SEOUL, Nov. 29 (Korea Bizwire) — Ri Yong-ho, the North Korean Minister of Foreign Affairs, is planning to visit Vietnam for four days starting today.
During his visit, Ri is expected to experience firsthand Vietnam’s Doi Moi policy, a series of economic reforms initiated in 1986 with the goal of creating a “socialist-oriented market economy.”
Vietnam in the 1980s was plagued with steep inflation after the end of the Vietnam War and a border war with China that saw a 700 percent increase in price levels.
The Doi Moi policy was a last resort that was successful in not only stabilizing the economy but creating momentum for further growth. In 1987, Vietnam passed a new law that paved the way for foreign investment.
In addition, the Vietnamese government changed its land laws to recognize security rights, users’ rights and inheritance rights which were previously outlawed by the Communist government.
The Vietnamese government opened up its economy further in the late 1990s and early 2000s by facilitating the creation of necessary infrastructure that nurtured the growth of private corporations.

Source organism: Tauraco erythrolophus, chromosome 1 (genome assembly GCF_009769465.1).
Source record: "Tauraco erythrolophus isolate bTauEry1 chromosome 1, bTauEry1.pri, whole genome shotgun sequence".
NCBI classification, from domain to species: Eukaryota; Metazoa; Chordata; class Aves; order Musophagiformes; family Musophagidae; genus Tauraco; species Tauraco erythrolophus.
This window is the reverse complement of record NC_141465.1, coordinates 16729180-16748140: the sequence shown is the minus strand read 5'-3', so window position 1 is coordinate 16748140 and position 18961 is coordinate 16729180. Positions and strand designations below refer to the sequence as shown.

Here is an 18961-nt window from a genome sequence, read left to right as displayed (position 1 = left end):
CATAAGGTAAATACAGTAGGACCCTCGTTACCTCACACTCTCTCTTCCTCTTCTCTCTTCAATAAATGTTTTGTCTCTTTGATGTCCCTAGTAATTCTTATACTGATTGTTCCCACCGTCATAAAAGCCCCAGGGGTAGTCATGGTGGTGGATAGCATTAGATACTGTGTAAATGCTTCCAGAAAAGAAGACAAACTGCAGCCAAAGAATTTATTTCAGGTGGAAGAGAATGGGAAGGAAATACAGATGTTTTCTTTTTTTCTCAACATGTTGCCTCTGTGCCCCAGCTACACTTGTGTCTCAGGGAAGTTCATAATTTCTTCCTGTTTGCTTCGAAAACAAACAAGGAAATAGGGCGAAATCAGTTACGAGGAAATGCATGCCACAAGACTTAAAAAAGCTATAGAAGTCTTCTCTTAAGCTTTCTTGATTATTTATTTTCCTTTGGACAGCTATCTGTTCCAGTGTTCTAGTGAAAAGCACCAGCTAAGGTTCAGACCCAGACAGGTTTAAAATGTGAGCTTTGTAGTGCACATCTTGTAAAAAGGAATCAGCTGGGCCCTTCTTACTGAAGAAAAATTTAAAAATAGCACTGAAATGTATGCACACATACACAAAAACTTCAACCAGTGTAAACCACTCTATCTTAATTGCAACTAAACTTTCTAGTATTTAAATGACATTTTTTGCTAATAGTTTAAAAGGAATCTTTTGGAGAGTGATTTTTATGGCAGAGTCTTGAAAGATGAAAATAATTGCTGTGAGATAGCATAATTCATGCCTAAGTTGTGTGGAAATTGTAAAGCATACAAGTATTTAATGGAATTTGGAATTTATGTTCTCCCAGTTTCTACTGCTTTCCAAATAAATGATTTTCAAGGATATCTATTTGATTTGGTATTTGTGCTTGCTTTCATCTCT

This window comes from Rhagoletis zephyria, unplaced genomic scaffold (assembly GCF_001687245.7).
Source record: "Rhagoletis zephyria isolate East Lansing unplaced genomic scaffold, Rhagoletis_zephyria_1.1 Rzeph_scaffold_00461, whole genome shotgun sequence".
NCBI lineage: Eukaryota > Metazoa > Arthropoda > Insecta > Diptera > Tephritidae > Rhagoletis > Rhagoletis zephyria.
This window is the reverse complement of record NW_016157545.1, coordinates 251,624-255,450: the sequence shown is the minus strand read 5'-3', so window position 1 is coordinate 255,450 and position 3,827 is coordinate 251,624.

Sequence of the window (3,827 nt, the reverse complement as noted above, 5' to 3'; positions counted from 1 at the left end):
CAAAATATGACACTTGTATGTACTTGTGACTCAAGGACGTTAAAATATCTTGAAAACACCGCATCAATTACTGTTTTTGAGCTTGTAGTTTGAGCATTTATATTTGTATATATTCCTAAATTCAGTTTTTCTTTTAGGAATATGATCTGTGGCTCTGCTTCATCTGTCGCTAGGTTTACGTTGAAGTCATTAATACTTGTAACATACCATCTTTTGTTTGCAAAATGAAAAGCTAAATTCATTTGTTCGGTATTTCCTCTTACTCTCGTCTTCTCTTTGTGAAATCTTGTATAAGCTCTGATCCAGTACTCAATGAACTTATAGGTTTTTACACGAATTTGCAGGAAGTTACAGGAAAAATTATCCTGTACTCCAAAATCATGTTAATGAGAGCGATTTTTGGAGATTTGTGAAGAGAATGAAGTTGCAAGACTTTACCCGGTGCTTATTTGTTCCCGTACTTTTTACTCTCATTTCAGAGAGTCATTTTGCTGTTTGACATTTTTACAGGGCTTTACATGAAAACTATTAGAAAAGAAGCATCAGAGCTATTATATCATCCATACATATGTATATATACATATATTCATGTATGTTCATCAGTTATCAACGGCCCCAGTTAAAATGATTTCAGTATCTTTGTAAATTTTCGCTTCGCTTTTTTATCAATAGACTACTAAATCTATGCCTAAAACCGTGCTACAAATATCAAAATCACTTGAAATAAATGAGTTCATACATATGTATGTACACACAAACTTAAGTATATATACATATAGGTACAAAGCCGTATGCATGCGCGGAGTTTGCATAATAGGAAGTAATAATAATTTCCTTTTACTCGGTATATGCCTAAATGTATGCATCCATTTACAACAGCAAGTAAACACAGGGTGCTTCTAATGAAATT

Thanks to such efforts, Vietnam’s GDP growth rate recorded 6.7 percent this year as of September, and is expected to surpass the 6.98 percent mark this year alone.
In addition, the Vietnamese government announced recently that it expects foreign direct investment to reach a record-breaking high of $18 billion by the year’s end.
Of course, such a high rate of economic growth comes with its own problems.
The polarization of the poor and the wealthy, the expansion of corruption, and increased environmental pollution are just some of the social issues that the Vietnamese government must now deal with.
H. S. Seo (email@example.com)